In 1950 when the National Service Bill was introduced into this Parliament the Labour party warned the Government that the plan was an extravagance which could prove disastrous financially as well as in other respects. In my opinion, that contention has since been borne out by the Government's decision to reduce the number of national service trainees from 37,000 to 12,000 a year. But, as a consequence of that 1950 legislation, millions of pounds of taxpayers' money has been expended while the country remains in a state of complete unpreparedness.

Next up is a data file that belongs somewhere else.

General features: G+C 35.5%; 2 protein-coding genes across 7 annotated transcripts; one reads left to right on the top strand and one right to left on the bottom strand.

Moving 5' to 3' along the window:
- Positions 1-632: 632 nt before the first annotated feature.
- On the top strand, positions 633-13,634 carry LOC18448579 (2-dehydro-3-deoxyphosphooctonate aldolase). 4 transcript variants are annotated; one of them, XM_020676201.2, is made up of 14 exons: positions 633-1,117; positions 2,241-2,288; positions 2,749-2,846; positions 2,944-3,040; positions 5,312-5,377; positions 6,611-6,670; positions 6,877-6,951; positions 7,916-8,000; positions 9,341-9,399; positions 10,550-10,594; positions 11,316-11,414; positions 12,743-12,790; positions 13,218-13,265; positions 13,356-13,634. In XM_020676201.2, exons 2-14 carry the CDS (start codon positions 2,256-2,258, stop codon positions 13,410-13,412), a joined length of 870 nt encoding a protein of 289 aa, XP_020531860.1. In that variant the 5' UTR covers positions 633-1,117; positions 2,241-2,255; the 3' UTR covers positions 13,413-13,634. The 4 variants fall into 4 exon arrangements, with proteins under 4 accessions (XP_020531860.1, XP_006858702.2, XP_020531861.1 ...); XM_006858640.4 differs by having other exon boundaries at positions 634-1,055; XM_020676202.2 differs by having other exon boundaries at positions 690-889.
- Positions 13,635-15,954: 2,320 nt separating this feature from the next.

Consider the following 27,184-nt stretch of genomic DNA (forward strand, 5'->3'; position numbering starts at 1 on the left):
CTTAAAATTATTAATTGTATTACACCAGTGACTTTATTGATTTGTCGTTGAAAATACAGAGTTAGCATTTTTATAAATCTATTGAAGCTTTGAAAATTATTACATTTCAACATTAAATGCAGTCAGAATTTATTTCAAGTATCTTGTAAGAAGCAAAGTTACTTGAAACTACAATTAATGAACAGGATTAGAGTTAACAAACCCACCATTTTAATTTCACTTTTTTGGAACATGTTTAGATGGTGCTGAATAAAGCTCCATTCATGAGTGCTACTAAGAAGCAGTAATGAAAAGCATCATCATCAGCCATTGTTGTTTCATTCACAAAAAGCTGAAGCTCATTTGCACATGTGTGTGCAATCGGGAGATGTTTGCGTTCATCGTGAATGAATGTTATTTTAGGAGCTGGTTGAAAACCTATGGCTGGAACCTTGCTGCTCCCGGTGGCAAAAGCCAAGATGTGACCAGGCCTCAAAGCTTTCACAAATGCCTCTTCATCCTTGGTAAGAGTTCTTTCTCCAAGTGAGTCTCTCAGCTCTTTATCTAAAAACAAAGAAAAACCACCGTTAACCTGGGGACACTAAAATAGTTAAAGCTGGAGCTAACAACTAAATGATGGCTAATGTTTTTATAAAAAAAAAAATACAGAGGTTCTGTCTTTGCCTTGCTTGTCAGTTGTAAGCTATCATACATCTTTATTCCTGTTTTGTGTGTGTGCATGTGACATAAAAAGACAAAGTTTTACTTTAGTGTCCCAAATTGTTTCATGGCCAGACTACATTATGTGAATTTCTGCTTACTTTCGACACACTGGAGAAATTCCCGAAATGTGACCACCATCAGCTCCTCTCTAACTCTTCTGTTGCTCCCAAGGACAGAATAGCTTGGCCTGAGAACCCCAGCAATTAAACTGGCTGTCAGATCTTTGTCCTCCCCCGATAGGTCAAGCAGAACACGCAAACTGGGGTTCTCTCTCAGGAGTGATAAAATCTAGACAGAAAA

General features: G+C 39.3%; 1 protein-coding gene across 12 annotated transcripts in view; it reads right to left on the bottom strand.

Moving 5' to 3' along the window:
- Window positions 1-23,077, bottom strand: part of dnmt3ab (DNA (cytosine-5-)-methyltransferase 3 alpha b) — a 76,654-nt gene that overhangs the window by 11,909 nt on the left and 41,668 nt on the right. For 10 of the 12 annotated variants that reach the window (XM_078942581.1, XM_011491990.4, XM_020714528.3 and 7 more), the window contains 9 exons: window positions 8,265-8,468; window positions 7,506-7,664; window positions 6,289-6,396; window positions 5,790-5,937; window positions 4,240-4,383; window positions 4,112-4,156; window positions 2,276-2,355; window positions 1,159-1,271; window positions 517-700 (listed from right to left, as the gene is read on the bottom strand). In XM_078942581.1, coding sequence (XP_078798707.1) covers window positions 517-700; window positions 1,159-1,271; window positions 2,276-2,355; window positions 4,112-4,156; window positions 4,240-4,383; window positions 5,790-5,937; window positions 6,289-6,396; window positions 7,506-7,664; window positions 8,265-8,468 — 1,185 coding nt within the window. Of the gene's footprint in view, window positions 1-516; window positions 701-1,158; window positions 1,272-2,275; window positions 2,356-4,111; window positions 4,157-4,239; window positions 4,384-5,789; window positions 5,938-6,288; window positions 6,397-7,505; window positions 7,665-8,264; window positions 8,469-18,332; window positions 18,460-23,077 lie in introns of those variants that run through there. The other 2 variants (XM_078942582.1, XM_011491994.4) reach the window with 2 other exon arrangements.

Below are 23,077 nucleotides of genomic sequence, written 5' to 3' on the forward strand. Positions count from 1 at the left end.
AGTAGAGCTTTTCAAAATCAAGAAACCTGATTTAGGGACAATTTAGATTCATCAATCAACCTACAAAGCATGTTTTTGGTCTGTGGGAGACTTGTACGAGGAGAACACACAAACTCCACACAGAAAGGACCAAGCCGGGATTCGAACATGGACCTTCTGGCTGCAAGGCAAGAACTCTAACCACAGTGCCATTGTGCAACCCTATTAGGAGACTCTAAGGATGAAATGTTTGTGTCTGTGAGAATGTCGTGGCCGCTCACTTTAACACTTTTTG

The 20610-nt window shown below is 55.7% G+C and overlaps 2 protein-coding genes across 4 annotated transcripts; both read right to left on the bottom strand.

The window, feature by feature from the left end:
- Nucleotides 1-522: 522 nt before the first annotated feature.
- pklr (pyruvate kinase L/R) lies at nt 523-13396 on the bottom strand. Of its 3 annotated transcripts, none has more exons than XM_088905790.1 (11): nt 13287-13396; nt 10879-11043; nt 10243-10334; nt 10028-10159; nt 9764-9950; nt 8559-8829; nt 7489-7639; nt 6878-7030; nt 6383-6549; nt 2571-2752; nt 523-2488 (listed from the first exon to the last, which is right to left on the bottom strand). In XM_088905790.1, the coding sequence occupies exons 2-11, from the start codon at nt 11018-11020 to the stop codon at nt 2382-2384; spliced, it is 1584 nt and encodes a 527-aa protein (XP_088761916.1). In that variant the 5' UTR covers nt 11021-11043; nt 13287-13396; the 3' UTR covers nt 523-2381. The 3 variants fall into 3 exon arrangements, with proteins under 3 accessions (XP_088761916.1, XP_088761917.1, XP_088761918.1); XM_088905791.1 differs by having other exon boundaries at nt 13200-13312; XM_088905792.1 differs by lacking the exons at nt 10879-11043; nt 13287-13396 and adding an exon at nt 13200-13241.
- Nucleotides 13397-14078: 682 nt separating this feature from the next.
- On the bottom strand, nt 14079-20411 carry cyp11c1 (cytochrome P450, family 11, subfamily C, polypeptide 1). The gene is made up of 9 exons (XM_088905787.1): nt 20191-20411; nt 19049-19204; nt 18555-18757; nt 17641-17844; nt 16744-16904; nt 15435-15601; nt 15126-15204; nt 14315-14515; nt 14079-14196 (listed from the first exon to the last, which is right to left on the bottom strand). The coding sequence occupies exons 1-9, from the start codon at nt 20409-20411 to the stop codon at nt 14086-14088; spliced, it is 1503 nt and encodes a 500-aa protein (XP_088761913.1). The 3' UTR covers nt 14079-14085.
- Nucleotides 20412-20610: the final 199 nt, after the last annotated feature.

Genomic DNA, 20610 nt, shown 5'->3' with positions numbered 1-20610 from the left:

Let me now examine the second of these salient facts to which I referred a few moments ago and which, according to the Prime Minister's statement, implies that Australia is now preparing against the possibility of war in South-East Asia by streamlining its forces to fit in with those of the United States of America. I suggest there is nothing extraordinary about that statement. Indeed, I believe that it would have the general approval of all Opposition members, because it is a practical approach in terms of general defence policy, provided that we do not in the meantime overlook the important fact, which has been emphasized so often by the Leader of the Opposition (Dr. Evatt), that the basic and overriding principle in all these matters should be, and must be, the maintenance of peace. If it is a question merely of general defence policy, I say at once that it is a further example of the Government's facility in turning complete political somersaults. It is not so many years since, in times far more critical than those in which we live now, the present Prime Minister was levelling all manner of charges at a Labour administration for having, as he suggested, the temerity to invite assistance from the United States of America. I say unhesitatingly, Mr. Deputy Speaker, that it was just as well for Australia that the Labour Government took that course. Today, there is in progress a basic change from British to American standards. Apart from the several comments that I have already made, I do not suggest that the reasons for this change are anything but practical.